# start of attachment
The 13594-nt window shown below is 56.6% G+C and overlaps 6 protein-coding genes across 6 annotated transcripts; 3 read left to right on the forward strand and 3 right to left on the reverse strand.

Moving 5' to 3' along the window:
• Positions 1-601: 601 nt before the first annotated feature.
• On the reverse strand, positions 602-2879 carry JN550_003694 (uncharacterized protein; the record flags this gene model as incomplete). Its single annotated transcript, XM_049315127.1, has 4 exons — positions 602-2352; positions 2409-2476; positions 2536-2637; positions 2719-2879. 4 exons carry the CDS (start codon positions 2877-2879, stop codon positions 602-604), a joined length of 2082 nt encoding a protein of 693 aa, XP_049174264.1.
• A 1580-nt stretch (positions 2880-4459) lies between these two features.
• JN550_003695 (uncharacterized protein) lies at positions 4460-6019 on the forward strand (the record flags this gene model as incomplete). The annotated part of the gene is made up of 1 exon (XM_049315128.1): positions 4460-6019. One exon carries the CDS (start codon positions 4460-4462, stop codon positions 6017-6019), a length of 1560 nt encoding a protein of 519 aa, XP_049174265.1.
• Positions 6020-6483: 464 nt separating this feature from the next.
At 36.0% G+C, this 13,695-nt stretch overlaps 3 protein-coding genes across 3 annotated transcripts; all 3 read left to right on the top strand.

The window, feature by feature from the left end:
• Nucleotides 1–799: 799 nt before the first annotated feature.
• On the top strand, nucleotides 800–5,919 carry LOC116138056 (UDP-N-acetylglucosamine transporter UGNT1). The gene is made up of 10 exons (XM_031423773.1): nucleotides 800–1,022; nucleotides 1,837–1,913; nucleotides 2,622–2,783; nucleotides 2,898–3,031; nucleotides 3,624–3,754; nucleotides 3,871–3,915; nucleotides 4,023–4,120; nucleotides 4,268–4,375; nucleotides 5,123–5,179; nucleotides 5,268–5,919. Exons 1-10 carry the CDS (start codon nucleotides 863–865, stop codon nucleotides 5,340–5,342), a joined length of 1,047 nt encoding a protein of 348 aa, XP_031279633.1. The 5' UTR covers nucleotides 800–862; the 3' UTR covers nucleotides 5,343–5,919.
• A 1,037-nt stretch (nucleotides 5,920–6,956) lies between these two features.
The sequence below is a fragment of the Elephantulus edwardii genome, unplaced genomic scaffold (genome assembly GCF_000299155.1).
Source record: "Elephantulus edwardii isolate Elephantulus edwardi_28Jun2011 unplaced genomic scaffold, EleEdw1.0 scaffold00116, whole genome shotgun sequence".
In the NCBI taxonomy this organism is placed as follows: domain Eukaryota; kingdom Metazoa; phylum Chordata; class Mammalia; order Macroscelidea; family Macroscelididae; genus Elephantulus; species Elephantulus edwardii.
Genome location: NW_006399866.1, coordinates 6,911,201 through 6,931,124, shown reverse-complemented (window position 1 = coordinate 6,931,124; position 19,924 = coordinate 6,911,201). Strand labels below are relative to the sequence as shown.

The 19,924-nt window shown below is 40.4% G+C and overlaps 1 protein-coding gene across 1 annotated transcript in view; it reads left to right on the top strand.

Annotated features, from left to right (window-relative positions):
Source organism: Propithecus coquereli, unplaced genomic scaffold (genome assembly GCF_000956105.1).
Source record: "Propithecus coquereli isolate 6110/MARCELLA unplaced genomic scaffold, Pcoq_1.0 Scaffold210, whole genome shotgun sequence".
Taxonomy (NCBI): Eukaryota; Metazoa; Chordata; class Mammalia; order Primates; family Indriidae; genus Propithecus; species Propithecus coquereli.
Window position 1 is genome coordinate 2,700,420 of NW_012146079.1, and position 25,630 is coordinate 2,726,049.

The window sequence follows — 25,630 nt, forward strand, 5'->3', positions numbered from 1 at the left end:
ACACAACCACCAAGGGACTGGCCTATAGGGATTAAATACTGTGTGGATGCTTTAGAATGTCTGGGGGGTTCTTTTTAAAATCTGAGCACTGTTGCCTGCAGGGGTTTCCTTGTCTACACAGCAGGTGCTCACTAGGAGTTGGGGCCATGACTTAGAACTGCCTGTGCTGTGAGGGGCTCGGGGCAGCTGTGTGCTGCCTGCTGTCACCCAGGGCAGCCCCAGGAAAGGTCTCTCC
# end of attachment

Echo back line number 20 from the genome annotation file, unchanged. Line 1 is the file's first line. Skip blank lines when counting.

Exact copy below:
Source record: "Propithecus coquereli isolate 6110/MARCELLA unplaced genomic scaffold, Pcoq_1.0 Scaffold210, whole genome shotgun sequence".